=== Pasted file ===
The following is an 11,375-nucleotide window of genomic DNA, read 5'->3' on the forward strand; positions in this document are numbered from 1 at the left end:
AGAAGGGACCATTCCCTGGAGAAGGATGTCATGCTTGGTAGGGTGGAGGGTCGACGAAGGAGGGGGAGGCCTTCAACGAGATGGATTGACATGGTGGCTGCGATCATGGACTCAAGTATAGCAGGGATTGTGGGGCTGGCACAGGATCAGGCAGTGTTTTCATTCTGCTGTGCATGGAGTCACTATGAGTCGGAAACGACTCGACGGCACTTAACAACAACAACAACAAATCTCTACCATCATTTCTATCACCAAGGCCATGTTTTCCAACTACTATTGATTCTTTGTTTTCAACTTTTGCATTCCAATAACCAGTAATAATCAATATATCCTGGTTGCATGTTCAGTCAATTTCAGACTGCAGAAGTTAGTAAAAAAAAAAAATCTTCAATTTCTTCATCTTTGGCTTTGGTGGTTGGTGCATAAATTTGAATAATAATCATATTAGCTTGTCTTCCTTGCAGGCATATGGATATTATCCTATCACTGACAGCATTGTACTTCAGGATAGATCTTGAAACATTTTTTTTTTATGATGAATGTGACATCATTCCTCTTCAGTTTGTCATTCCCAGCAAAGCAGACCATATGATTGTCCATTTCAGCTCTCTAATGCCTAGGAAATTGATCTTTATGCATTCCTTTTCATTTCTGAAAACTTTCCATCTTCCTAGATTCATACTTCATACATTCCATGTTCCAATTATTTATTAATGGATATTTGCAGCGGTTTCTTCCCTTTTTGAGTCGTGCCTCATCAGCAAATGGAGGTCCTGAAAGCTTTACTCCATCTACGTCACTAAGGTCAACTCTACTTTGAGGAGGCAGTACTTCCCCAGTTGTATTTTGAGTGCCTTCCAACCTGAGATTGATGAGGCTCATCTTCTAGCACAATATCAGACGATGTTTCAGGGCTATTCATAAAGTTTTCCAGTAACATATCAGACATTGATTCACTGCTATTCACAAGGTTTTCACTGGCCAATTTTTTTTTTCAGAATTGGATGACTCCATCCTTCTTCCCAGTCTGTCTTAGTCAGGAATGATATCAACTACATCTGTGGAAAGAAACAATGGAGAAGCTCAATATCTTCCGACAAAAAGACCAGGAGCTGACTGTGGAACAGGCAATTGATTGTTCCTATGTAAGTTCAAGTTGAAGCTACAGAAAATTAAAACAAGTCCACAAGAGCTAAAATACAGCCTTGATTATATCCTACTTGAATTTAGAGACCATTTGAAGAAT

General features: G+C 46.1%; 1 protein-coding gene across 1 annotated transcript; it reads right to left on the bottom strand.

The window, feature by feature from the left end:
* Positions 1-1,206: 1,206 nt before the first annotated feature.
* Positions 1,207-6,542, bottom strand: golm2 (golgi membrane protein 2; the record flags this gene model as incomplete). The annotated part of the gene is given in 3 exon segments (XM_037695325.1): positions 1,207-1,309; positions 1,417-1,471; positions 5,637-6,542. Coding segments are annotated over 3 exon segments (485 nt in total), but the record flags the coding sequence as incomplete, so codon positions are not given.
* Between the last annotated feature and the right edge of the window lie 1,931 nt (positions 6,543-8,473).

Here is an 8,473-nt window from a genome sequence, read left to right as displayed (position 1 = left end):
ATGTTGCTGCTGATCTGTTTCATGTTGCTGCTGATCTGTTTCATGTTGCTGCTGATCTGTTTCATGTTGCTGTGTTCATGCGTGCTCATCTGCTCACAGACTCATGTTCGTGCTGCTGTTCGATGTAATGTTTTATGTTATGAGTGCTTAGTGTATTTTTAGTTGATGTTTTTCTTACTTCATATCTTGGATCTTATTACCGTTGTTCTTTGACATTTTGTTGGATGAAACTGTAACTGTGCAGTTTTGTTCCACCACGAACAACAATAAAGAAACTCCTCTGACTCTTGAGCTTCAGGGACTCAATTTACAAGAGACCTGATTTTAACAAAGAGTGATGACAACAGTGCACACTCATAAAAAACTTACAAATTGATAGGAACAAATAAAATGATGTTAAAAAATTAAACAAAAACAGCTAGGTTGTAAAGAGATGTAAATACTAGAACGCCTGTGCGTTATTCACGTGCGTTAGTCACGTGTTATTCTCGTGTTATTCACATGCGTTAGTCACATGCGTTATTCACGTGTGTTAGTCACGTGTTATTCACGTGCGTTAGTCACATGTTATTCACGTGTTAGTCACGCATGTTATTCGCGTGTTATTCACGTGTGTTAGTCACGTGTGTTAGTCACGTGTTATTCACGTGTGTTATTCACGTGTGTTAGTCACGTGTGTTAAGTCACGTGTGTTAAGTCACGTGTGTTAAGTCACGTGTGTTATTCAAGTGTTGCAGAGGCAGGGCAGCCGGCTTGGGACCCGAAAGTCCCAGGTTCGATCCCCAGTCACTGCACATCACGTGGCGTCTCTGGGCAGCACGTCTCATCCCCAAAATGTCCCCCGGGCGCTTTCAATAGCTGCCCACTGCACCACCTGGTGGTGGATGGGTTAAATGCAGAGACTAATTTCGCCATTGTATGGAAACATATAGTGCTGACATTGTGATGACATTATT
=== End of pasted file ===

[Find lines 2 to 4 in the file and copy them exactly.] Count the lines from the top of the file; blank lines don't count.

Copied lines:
AGAAGGGACCATTCCCTGGAGAAGGATGTCATGCTTGGTAGGGTGGAGGGTCGACGAAGGAGGGGGAGGCCTTCAACGAGATGGATTGACATGGTGGCTGCGATCATGGACTCAAGTATAGCAGGGATTGTGGGGCTGGCACAGGATCAGGCAGTGTTTTCATTCTGCTGTGCATGGAGTCACTATGAGTCGGAAACGACTCGACGGCACTTAACAACAACAACAACAAATCTCTACCATCATTTCTATCACCAAGGCCATGTTTTCCAACTACTATTGATTCTTTGTTTTCAACTTTTGCATTCCAATAACCAGTAATAATCAATATATCCTGGTTGCATGTTCAGTCAATTTCAGACTGCAGAAGTTAGTAAAAAAAAAAAATCTTCAATTTCTTCATCTTTGGCTTTGGTGGTTGGTGCATAAATTTGAATAATAATCATATTAGCTTGTCTTCCTTGCAGGCATATGGATATTATCCTATCACTGACAGCATTGTACTTCAGGATAGATCTTGAAACATTTTTTTTTTATGATGAATGTGACATCATTCCTCTTCAGTTTGTCATTCCCAGCAAAGCAGACCATATGATTGTCCATTTCAGCTCTCTAATGCCTAGGAAATTGATCTTTATGCATTCCTTTTCATTTCTGAAAACTTTCCATCTTCCTAGATTCATACTTCATACATTCCATGTTCCAATTATTTATTAATGGATATTTGCAGCGGTTTCTTCCCTTTTTGAGTCGTGCCTCATCAGCAAATGGAGGTCCTGAAAGCTTTACTCCATCTACGTCACTAAGGTCAACTCTACTTTGAGGAGGCAGTACTTCCCCAGTTGTATTTTGAGTGCCTTCCAACCTGAGATTGATGAGGCTCATCTTCTAGCACAATATCAGACGATGTTTCAGGGCTATTCATAAAGTTTTCCAGTAACATATCAGACATTGATTCACTGCTATTCACAAGGTTTTCACTGGCCAATTTTTTTTTTCAGAATTGGATGACTCCATCCTTCTTCCCAGTCTGTCTTAGTCAGGAATGATATCAACTACATCTGTGGAAAGAAACAATGGAGAAGCTCAATATCTTCCGACAAAAAGACCAGGAGCTGACTGTGGAACAGGCAATTGATTGTTCCTATGTAAGTTCAAGTTGAAGCTACAGAAAATTAAAACAAGTCCACAAGAGCTAAAATACAGCCTTGATTATATCCTACTTGAATTTAGAGACCATTTGAAGAAT

General features: G+C 46.1%; 1 protein-coding gene across 1 annotated transcript; it reads right to left on the bottom strand.

The window, feature by feature from the left end: